My rating: 5 of 5 stars
Does the world need a book-length study by Jonathan Lethem of John Carpenter's 1988 alien invasion film They Live?
My answer to that will have to be an unequivocal, Yes.
This book is among the first offerings from Deep Focus, a new series from Soft Skull Press that invites literary types to write in depth on popular cinema. (The other volume currently in print is Christopher Sorrentino on Death Wish.) My only disappointment here is that I now know that I am not the only person in the world, outside of some geeky, hormonal adolescents watching it repeatedly somewhere in the midwest, who loves this film. Turns out Slavoj Zizek and Greil Marcus are also fans. But that veneer of respectability does not intimidate Lethem when it comes to discussing Carpenter's taste-defying ninety minutes of cheesy action, bad dialogue, minimal special effects, and the occasional moment of art-house mise en scene--I figure if Lethem can use diegesis, I can use "mise en scene."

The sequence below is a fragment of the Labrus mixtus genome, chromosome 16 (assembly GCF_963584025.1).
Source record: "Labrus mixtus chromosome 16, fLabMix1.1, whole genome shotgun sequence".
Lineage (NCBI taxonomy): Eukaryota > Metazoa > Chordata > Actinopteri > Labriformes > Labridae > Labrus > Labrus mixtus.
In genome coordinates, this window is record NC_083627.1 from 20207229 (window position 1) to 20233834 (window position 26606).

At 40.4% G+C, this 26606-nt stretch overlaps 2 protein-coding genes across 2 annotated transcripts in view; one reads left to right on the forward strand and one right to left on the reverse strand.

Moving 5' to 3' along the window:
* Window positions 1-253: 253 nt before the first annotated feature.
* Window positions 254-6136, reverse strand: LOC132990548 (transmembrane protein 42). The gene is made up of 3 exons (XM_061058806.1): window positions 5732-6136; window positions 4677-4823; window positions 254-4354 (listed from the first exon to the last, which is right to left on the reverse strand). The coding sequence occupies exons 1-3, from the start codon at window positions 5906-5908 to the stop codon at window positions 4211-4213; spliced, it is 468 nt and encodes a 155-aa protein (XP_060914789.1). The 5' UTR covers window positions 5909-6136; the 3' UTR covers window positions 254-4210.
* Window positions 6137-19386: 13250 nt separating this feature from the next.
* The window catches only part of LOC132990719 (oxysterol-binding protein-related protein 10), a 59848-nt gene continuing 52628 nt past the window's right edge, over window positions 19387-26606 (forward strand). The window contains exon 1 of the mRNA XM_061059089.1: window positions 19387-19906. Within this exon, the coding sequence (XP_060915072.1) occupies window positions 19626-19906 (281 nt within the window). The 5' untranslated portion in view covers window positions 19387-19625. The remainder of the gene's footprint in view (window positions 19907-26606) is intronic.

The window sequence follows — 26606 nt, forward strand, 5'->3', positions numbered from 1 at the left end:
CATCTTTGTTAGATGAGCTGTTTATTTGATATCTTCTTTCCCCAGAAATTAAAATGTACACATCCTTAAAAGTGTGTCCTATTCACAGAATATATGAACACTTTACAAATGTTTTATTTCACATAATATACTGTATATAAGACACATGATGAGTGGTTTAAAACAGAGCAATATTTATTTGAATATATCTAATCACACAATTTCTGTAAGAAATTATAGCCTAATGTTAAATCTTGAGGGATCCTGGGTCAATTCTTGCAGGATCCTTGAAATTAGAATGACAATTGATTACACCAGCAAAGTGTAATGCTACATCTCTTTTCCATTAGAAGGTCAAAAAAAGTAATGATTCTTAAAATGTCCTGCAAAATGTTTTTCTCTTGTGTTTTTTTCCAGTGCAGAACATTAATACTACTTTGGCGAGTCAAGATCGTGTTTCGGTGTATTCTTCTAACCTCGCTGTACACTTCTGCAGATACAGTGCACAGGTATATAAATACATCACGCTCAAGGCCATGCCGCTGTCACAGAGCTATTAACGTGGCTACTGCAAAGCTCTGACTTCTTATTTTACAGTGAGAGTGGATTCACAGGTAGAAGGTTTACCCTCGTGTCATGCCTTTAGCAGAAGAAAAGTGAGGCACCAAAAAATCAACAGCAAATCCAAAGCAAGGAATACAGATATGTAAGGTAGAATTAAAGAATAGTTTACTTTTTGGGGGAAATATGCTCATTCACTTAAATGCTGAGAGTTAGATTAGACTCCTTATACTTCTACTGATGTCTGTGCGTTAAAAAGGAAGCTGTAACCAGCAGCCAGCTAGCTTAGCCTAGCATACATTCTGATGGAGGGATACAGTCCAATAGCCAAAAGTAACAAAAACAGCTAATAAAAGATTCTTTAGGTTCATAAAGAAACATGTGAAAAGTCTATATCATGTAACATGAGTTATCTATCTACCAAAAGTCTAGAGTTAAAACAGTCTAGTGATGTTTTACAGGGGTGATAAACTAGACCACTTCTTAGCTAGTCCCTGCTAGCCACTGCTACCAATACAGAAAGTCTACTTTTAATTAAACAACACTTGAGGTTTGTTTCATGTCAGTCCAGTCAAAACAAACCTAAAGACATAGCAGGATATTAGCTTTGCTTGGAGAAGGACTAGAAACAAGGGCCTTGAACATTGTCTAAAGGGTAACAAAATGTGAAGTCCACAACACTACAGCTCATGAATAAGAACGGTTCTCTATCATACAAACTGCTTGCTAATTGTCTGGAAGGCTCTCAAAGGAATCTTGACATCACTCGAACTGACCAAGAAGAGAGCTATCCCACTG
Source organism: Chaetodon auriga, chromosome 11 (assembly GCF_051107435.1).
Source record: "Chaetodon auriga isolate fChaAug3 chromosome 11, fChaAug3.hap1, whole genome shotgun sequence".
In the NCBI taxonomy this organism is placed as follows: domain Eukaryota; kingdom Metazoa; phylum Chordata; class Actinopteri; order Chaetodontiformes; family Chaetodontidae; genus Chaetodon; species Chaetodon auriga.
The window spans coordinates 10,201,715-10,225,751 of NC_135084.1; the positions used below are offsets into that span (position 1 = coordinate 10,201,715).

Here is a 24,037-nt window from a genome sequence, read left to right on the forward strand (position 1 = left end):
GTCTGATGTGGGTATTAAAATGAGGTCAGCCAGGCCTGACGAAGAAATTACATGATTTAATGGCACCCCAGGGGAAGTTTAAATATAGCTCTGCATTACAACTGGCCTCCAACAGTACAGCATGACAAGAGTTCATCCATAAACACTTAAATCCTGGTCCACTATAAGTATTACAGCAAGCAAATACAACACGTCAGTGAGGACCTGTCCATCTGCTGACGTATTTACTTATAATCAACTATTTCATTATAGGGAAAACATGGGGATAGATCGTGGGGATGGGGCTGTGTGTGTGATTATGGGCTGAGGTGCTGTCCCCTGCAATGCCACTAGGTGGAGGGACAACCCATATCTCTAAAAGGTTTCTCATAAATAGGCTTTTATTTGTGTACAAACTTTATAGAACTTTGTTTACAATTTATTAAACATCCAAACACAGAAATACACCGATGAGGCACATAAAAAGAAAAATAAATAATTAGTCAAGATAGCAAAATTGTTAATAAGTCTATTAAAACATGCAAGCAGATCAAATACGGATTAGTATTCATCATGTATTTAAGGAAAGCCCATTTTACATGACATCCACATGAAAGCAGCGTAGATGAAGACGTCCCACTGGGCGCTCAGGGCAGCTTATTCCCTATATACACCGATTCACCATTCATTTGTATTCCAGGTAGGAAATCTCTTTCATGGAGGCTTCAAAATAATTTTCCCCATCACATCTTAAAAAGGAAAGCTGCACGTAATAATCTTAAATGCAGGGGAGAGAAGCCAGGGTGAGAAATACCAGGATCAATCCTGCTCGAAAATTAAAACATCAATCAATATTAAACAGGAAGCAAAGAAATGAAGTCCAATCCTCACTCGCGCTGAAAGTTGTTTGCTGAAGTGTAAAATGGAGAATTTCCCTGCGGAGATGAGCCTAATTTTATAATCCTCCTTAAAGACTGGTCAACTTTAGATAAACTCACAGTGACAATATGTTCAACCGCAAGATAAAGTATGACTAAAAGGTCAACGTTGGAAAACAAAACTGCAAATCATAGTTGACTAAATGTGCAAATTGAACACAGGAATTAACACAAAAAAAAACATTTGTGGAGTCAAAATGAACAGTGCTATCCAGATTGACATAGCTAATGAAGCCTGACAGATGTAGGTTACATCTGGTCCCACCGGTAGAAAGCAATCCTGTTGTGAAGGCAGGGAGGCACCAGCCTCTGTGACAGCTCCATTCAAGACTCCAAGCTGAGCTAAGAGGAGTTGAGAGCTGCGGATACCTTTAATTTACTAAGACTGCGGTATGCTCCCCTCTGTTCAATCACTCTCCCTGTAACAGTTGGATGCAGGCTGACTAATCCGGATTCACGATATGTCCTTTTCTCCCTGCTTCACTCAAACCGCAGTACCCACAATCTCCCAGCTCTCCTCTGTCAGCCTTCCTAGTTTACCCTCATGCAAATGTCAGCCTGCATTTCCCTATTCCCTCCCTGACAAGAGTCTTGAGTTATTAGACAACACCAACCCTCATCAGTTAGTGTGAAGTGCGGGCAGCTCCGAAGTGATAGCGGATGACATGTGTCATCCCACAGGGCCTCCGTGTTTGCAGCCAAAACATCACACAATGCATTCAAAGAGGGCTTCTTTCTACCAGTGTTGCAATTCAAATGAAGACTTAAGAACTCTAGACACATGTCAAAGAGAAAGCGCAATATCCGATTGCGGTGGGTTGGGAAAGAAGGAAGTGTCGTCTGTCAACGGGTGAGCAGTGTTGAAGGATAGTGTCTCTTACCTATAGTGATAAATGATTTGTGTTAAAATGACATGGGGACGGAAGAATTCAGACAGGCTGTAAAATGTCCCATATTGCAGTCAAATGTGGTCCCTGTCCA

I won't rehearse the plot. I will only say that reading about They Live sent me straight to the video store for the well restored DVD. Book and movie movie are both a pleasure from beginning to end.
View all my reviews